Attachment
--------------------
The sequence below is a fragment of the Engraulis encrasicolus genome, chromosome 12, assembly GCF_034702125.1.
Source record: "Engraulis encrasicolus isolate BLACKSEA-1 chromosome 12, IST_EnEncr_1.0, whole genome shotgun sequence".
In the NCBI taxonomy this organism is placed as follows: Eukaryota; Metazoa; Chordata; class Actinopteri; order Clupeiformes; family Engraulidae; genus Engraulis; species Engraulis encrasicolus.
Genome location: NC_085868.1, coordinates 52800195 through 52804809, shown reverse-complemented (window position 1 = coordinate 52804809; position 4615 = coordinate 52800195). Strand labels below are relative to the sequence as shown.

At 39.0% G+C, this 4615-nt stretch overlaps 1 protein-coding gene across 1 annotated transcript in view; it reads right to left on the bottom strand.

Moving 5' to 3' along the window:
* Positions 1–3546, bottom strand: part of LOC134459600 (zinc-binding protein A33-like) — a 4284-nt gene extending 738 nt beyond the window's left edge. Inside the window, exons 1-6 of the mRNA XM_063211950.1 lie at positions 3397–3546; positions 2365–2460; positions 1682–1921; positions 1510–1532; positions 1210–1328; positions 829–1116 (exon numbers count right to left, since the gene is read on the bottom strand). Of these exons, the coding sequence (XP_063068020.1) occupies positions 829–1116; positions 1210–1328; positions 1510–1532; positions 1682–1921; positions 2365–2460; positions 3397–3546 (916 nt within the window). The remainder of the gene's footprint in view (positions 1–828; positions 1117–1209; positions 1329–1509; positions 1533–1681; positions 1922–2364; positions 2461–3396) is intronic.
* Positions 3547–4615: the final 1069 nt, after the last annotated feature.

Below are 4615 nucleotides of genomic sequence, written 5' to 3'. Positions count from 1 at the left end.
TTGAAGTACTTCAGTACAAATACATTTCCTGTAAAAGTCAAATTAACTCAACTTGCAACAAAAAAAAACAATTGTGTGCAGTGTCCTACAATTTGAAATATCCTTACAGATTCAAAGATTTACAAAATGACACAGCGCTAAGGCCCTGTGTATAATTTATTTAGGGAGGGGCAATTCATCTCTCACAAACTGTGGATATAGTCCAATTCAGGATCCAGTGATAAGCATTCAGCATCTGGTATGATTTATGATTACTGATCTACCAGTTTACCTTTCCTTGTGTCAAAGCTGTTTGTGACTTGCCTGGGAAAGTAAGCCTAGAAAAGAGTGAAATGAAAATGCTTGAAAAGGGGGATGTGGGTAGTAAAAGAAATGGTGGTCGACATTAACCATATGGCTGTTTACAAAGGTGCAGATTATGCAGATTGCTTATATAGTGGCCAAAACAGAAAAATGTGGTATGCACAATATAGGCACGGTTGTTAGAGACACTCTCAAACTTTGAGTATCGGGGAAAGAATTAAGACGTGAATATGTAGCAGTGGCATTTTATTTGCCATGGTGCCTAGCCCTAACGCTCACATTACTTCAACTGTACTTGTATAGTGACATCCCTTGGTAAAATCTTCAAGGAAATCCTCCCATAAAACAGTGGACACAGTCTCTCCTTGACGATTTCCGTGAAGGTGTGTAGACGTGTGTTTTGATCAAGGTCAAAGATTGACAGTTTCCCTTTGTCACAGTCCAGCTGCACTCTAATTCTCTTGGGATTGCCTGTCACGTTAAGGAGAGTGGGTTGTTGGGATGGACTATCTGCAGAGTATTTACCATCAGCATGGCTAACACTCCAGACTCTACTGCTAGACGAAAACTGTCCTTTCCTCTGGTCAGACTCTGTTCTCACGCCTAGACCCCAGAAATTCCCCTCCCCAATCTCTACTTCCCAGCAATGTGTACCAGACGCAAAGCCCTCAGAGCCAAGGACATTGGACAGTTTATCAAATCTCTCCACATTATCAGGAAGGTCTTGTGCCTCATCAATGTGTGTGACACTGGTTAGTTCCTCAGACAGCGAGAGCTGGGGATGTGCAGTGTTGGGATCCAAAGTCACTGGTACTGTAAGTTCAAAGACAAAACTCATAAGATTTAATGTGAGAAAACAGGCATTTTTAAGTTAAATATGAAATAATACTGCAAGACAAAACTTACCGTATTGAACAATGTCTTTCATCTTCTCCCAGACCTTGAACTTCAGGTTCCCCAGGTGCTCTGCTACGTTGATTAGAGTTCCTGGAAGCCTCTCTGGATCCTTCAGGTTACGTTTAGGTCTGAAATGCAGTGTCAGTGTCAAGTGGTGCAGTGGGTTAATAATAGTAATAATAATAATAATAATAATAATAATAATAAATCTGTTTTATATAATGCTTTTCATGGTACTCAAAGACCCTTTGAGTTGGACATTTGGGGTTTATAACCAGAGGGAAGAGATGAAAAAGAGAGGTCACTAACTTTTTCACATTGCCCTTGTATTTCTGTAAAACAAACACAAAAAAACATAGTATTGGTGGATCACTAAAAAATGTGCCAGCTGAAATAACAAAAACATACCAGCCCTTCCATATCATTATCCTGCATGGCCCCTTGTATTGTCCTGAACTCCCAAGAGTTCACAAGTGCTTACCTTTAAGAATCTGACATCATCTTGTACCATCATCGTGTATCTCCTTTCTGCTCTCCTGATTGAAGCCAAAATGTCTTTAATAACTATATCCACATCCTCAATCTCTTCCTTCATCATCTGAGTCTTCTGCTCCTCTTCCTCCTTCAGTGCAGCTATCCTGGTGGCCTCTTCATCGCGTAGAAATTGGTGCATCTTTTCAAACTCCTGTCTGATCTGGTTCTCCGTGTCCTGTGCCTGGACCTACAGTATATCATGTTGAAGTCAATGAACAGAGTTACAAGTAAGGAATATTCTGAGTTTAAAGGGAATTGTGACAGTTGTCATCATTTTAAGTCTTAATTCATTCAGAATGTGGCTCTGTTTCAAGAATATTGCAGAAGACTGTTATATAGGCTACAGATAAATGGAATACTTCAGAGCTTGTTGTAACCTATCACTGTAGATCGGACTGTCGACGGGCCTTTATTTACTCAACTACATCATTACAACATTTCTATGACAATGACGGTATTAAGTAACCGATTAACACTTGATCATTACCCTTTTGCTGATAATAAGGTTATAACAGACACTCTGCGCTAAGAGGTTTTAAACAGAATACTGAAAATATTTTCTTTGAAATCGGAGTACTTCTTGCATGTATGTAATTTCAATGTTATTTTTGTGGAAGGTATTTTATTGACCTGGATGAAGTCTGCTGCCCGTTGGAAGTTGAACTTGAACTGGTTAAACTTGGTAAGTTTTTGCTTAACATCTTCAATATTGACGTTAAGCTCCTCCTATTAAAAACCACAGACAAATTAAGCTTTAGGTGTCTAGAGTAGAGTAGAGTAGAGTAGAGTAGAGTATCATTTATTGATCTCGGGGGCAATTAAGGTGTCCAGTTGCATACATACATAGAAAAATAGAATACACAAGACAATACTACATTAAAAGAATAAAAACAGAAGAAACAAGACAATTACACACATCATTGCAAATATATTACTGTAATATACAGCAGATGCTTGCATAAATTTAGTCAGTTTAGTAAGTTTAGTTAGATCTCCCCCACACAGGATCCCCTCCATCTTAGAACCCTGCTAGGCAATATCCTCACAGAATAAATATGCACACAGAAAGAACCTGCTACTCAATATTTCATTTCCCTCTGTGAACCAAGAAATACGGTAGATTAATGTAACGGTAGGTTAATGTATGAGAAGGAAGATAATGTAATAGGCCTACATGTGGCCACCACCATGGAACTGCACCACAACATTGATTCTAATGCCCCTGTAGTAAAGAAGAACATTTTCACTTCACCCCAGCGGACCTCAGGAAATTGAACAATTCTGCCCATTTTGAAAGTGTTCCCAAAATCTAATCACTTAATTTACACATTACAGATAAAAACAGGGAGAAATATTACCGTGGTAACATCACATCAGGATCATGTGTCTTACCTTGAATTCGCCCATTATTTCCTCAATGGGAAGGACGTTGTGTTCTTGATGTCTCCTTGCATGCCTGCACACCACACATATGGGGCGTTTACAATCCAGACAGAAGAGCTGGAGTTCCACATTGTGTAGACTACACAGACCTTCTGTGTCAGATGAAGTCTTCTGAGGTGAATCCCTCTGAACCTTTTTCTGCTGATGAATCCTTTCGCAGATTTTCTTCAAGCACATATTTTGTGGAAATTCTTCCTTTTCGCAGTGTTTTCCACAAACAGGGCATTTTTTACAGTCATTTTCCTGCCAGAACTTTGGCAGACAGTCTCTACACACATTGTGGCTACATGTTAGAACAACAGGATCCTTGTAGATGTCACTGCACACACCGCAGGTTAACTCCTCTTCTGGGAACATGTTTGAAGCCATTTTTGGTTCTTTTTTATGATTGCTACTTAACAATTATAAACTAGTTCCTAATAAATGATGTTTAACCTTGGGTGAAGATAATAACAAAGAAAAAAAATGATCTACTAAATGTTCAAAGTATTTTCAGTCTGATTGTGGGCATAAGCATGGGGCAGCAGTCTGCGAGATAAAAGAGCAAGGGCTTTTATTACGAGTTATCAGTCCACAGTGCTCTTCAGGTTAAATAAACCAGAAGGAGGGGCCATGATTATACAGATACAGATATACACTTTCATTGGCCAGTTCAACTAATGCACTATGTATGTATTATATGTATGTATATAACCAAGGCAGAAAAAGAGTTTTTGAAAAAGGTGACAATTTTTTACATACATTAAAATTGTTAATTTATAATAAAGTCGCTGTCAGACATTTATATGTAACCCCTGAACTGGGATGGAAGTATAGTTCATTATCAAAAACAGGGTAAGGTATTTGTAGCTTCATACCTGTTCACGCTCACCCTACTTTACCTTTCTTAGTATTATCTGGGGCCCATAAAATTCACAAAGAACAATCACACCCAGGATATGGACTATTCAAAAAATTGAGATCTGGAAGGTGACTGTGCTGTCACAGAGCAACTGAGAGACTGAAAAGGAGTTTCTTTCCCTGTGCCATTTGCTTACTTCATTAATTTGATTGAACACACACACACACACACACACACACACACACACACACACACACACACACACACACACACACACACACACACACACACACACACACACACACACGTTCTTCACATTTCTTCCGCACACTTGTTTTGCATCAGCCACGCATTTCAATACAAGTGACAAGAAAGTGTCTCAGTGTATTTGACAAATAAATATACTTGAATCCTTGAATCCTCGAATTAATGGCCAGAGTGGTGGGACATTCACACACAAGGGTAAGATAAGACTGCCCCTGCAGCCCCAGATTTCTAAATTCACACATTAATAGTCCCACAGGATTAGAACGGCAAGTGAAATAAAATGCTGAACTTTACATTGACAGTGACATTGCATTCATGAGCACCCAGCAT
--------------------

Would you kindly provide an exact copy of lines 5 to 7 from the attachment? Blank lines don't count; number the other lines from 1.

At 39.0% G+C, this 4615-nt stretch overlaps 1 protein-coding gene across 1 annotated transcript in view; it reads right to left on the bottom strand.

Moving 5' to 3' along the window:
* Positions 1–3546, bottom strand: part of LOC134459600 (zinc-binding protein A33-like) — a 4284-nt gene extending 738 nt beyond the window's left edge. Inside the window, exons 1-6 of the mRNA XM_063211950.1 lie at positions 3397–3546; positions 2365–2460; positions 1682–1921; positions 1510–1532; positions 1210–1328; positions 829–1116 (exon numbers count right to left, since the gene is read on the bottom strand). Of these exons, the coding sequence (XP_063068020.1) occupies positions 829–1116; positions 1210–1328; positions 1510–1532; positions 1682–1921; positions 2365–2460; positions 3397–3546 (916 nt within the window). The remainder of the gene's footprint in view (positions 1–828; positions 1117–1209; positions 1329–1509; positions 1533–1681; positions 1922–2364; positions 2461–3396) is intronic.